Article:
Henry's Rebellion

Henry's Rebellion

As with earlier conquests, it took some time for the kingdom to swallow their land and place nobles and knights into the proper positions to quiet discontent. During the reign of Anne V, the largest peasant insurrection occurred, called Henry’s Rebellion. Originating at the city of Comorra and led by St. Harold, the rebels marched through state after state, armed with nothing more than staves and stolen armor, adding more to their number with every victory. Many of the Earls assumed the rebellion would be taken care of long before it reached their borders and could not react until it was too late. Numbering half a million strong, Henry’s Rebellion warred their way to the walls of Rhondisfarne before they were halted. Marion, heir to the throne, led the collected armies of the many constituent states against the peasants, killing many but unable to assail their numbers. Anne V approached the mass hungry for the blood of nobles and negotiated terms with St. Harold, agreeing to sign an edict allowing the peasantry to bring charges against nobleborn and hold them accountable for crimes committed against their peasants. St. Harold was later named High Priest of the Cult of Lys at Rhondisfarne by Anne V.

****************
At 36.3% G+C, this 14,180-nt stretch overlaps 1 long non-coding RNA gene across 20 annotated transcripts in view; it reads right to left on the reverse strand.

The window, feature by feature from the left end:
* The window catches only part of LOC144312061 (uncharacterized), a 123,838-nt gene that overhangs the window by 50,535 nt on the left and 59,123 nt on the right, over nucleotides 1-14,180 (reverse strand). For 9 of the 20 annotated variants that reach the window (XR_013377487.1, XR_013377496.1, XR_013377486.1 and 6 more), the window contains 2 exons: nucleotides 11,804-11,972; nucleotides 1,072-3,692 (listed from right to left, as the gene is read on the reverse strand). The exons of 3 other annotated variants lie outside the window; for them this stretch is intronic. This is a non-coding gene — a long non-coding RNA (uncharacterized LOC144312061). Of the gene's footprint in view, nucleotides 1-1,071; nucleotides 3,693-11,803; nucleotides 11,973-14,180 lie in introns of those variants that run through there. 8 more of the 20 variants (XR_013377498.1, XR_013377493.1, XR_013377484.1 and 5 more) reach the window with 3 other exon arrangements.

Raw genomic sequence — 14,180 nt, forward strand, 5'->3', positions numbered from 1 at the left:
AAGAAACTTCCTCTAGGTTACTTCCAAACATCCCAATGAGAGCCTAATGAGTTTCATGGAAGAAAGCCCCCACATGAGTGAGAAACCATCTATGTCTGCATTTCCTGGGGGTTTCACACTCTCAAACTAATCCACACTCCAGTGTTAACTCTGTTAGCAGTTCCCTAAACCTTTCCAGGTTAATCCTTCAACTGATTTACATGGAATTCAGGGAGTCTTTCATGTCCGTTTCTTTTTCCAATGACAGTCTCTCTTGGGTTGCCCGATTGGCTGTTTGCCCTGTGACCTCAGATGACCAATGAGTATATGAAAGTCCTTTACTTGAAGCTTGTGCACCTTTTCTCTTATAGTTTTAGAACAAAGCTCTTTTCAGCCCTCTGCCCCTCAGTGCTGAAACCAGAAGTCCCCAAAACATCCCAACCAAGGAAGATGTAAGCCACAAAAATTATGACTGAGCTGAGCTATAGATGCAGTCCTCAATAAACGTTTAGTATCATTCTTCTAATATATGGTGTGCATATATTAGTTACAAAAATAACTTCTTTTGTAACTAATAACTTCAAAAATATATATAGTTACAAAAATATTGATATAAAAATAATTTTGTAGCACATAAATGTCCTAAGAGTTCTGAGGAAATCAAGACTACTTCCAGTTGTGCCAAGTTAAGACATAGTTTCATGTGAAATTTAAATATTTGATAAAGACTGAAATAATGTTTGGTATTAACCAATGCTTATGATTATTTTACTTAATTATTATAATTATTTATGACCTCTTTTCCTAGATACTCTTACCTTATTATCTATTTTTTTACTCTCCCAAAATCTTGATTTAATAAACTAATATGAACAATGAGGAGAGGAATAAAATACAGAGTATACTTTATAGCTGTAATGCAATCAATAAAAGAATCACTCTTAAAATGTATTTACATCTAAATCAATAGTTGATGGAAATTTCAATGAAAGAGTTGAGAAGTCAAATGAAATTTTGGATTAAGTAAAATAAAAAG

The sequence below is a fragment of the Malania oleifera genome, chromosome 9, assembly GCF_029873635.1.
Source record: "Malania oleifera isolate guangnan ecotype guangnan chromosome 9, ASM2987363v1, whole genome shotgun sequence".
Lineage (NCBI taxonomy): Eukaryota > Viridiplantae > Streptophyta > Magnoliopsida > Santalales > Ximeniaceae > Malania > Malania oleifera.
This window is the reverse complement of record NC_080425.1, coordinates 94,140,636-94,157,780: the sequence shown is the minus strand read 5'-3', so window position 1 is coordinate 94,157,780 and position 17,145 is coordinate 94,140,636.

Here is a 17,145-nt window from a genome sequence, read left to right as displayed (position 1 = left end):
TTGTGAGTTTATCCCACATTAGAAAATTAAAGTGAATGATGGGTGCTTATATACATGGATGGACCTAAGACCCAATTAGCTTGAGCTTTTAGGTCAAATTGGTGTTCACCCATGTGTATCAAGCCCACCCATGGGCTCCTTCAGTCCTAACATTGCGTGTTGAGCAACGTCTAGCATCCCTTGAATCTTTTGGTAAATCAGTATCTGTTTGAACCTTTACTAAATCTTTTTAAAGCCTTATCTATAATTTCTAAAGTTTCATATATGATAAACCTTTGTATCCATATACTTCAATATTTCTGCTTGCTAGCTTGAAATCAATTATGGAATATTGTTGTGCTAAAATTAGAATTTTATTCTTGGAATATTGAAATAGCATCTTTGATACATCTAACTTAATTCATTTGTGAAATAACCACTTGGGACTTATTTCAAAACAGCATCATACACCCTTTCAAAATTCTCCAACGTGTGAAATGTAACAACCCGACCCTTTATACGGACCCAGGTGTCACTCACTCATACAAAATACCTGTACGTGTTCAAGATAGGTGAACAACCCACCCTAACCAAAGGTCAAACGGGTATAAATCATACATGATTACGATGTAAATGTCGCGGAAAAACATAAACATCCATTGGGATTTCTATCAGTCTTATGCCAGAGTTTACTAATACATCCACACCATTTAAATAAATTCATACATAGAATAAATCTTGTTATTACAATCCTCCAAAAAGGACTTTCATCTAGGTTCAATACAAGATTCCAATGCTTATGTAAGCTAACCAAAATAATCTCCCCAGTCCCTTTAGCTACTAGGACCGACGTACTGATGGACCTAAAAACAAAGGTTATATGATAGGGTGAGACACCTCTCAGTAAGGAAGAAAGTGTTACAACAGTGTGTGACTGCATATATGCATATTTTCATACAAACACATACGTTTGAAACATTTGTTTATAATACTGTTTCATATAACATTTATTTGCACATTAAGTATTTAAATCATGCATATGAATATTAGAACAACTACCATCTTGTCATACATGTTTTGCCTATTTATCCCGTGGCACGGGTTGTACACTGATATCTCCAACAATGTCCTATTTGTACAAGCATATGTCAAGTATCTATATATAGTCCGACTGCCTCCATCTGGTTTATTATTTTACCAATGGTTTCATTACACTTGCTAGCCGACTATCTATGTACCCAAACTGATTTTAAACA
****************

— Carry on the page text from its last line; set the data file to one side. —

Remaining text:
An unexpected result of Henry’s Rebellion that would have repercussions for centuries was the Marion Reforms. Noting how slow and uncoordinated the response to the insurrection was, Marion took it upon themself to consolidate the military into a single force with a single commander at the top. No longer would soldiers be levied to serve individual commanders, some of whom had no prior combat experience, but enlisted into a standing army with the Sovereign as commander. When Marion became Ruler of Agraine, they implemented these changes and formed the Royal Agrainian Corps. Because of this, they are typically remembered as the RAC’s first true commander.

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